Waste from construction sites account for a massive 2-3% of construction costs, which impacts significantly on profit margins. This makes it extremely important to keep waste to a minimum.
As of April 2008, it has been a legal requirement that construction projects worth more than £300,000 in the UK must have a Site Waste Management Plan. Yet with 420 million tonnes of materials being used by the construction industry in the UK, 120 tonnes of that is still becoming waste.
The most commonly used materials left over include wood, drywall, metal and cardboard. These materials typically make up 70-95% of the discarded material at residential or commercial sites. These discarded materials can actually be valuable commodities that can be recycled into new products.
Many construction businesses view the disposal of waste process as a cost, yet recycling can benefit a construction businesses bottom line and it benefits the environment.
Recycling Is Important to Your Business and the Environment
Recycling waste materials generated at construction sites is becoming increasingly more important. Recycling waste reduces carbon emissions and helps your company to comply with environmental legislation and restrictions on what can be sent to landfills.
Besides the environmental benefits, recycling can have economical benefits for your business. Some recyclers charge less money to accept materials that can be recycled, especially if they are separated from other materials. Additionally, recycling or using materials onsite can reduce your material hauling and disposal costs.
What Construction Waste Can Be Recycled?
There are many different types of materials that you can recycle from construction and demolition projects and these include:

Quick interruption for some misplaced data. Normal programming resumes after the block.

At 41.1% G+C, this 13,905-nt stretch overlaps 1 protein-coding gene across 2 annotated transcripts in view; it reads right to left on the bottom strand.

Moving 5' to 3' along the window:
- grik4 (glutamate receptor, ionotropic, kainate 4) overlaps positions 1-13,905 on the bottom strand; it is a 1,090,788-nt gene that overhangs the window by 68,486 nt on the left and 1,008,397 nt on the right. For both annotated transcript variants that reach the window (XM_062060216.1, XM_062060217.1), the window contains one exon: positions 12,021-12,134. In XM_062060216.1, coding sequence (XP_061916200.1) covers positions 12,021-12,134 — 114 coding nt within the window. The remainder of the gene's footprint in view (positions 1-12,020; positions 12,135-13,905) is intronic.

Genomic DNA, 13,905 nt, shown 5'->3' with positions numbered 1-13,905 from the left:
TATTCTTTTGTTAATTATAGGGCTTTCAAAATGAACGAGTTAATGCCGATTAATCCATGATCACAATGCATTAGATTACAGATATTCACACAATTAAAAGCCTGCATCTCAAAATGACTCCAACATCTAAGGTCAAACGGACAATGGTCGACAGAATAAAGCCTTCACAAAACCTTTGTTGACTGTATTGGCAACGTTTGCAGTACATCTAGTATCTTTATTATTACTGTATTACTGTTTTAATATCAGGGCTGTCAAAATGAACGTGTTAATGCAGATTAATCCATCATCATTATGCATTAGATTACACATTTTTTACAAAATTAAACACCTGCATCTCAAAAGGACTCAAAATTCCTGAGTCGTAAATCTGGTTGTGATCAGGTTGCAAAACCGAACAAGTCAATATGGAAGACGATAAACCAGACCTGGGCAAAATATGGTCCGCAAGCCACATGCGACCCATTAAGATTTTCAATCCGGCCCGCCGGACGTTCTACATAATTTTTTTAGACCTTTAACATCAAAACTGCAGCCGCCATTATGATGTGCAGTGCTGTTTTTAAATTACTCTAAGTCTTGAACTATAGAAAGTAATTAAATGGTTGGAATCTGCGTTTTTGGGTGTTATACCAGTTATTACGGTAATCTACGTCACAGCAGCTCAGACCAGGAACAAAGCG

- Bricks and Blocks
- Floor and Wall Coverings
Recycling and Reusing Options for Construction Materials
There is a variety of ways that you can dispose of and recycle these construction materials, and these include:
- Incorporate Waste Into the New Building
The smartest way to recycle construction waste is to integrate it back into the new building or building site. This does sometimes happen naturally, such as in remodelling projects. In remodelling projects, walls are not always necessarily demolished; they may simply be redecorated, moved or reconfigured.
- Locate Your Local Recycling Centre
It is important to find local recycling centres, as if it is too far or going to take up a lot of petrol then it is often best to look for another solution. However, if you do have a local recycling centre, contact them to determine what materials they accept and whether they require them to be separated (separation can increase the value of materials, however some recyclers do accept mixed loads).
- Deconstruct Instead of Demolish
There are some construction companies that are able to remove reusable items without damaging them for reuse in social housing projects. There may also be tax advantages to the customer who is paying for the project. If it is not possible to remove items without damaging them, the other alternative is to sell items. Radiators, grates, piping, appliances and fittings in good condition can all qualify for selling.
Overall, looking for new ways that you can use more recycled materials and dispose of waste environmentally should be key factors thought about when going into a construction project. It will not only benefit your business, but also the environment, so why would you not consider reducing your overall costs?